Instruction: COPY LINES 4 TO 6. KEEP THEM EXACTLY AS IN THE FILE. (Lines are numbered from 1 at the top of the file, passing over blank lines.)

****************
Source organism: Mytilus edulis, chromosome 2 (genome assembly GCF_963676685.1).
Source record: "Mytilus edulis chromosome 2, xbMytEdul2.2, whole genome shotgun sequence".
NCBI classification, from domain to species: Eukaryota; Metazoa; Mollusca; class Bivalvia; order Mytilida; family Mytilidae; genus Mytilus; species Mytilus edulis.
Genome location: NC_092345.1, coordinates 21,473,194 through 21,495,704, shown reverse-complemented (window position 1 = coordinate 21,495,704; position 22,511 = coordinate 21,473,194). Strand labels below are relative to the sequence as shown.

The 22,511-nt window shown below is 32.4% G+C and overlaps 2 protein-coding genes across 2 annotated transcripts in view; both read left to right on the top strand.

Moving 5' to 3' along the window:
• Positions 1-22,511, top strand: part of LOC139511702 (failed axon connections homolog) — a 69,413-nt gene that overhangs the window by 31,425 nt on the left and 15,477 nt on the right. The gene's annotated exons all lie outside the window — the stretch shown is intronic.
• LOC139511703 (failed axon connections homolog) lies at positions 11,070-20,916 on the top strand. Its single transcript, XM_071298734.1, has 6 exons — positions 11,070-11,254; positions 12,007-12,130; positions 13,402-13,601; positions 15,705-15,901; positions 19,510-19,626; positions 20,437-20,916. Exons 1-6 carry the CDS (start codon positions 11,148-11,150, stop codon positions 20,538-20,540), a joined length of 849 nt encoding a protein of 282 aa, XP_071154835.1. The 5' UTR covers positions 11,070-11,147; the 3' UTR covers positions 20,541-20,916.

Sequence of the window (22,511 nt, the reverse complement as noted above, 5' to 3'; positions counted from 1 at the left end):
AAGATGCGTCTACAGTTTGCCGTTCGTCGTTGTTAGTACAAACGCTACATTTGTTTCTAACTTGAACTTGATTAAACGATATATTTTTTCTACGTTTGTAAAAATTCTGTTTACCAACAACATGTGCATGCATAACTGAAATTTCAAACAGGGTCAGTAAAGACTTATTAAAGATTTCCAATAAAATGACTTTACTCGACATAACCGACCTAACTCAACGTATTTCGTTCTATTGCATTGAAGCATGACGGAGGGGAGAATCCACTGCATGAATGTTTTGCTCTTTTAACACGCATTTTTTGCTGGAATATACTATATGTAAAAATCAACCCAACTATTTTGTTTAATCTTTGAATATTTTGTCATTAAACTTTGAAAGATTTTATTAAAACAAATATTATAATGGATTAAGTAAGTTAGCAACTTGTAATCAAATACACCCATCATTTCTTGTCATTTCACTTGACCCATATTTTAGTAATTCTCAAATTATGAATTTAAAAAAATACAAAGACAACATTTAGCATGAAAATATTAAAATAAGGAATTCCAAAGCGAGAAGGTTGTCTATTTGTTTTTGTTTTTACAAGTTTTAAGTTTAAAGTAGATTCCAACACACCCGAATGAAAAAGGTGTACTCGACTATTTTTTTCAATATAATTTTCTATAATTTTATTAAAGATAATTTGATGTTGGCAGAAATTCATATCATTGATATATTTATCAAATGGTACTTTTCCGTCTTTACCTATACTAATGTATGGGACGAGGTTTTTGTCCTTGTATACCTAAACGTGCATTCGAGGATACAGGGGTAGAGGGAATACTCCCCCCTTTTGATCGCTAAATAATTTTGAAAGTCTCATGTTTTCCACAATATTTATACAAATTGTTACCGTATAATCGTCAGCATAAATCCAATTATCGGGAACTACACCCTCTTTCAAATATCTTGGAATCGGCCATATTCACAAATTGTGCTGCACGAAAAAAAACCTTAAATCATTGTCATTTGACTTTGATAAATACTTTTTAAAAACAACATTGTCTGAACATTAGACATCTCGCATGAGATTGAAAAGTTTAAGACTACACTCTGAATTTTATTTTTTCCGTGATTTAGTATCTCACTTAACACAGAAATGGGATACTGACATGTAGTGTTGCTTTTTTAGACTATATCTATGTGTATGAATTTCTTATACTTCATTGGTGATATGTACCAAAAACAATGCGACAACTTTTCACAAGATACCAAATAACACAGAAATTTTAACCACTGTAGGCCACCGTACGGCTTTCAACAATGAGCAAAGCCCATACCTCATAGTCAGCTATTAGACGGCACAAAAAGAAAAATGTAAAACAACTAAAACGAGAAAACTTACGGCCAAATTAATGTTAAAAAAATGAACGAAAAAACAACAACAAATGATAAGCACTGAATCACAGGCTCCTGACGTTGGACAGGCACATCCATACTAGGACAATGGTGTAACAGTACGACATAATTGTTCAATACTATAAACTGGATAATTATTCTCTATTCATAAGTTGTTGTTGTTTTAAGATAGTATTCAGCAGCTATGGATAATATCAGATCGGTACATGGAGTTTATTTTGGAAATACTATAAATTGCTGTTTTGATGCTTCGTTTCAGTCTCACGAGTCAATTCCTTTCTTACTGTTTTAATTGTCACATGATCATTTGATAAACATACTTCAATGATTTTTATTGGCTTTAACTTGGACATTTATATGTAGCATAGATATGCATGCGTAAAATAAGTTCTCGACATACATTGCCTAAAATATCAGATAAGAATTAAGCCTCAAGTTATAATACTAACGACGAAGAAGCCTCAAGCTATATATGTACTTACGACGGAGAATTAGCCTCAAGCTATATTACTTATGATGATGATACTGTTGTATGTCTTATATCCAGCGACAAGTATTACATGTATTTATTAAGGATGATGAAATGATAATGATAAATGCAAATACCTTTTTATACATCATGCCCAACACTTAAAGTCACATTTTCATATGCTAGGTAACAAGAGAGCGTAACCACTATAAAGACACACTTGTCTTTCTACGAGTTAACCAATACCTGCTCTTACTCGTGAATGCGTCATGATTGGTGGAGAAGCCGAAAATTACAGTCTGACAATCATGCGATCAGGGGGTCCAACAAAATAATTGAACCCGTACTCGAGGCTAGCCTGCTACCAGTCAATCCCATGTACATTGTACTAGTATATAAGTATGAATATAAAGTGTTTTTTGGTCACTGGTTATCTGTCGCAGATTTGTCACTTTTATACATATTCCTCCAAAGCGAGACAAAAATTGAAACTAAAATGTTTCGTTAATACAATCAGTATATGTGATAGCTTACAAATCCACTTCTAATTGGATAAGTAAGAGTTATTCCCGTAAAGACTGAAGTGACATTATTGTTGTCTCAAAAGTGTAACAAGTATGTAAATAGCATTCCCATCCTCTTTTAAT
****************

Genome location: NC_092345.1, coordinates 21,473,194 through 21,495,704, shown reverse-complemented (window position 1 = coordinate 21,495,704; position 22,511 = coordinate 21,473,194). Strand labels below are relative to the sequence as shown.

The 22,511-nt window shown below is 32.4% G+C and overlaps 2 protein-coding genes across 2 annotated transcripts in view; both read left to right on the top strand.

Moving 5' to 3' along the window: